I for one am not super-vocal about any of the things I just listed, and I don't exactly spend a ton of time trying to call out other people on not following these guidelines or explaining why I think those people are wrong. But, even if I was vocal about it and did spend a lot of time discouraging people from using these words in that way, I still wouldn't be supporting censorship. Supporting censorship would be trying to get people banned just for saying "lol that's so gay", or at least trying to get their posts deleted. But I wouldn't be doing that -- I would be telling people that I don't think they should use that word in that way and explaining why I feel that way, so that maybe they'll agree with me (and I don't even spend a ton of time doing that anyway, because that sounds exhausting and it's not important enough to go on a crusade about). I can disagree with what someone says and still defend their right to say it, and that includes disagreeing with the use of specific words that people use.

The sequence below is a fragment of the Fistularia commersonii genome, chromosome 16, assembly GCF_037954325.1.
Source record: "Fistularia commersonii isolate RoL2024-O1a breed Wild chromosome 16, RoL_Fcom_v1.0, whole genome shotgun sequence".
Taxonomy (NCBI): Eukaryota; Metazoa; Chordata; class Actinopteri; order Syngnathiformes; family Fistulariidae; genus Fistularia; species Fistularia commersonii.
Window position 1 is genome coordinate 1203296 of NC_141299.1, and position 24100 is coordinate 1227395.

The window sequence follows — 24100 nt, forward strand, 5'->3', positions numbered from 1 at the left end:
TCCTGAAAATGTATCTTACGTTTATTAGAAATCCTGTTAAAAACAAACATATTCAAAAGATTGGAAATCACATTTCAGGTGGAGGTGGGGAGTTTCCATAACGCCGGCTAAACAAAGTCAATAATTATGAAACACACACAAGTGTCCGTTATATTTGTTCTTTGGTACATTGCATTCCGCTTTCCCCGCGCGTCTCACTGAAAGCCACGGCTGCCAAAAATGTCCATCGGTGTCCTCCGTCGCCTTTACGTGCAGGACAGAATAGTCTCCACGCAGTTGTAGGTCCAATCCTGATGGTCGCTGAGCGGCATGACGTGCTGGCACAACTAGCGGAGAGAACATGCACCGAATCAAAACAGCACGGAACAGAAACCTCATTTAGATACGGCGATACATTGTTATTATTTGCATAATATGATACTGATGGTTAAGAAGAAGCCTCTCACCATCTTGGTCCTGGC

So, in summary, the idea of "political correctness" and saying that certain words shouldn't be used because they're offensive (or for any other reason) is not an attack on freedom of speech. Because saying "you shouldn't use this word" doesn't translate to "I'm going to make sure it's illegal to use this word" (and if someone does say that then it's a bit of a different story, which I'll touch on later) -- instead, it more accurately translates to "I don't think people should be using this word and I hope it becomes socially unacceptable to use it", which is all the "political correctness" movement is really doing. It's people trying to convince other people not to use certain words anymore. But you still have the right to continue using those words if you disagree with the movement -- it's just that, people might criticize you for using those words if they do agree with that movement. And they're well within their rights to do that, as well. Doesn't mean you're being censored, though -- because they can't actually stop you from saying it no matter how much they tell you that you shouldn't say it.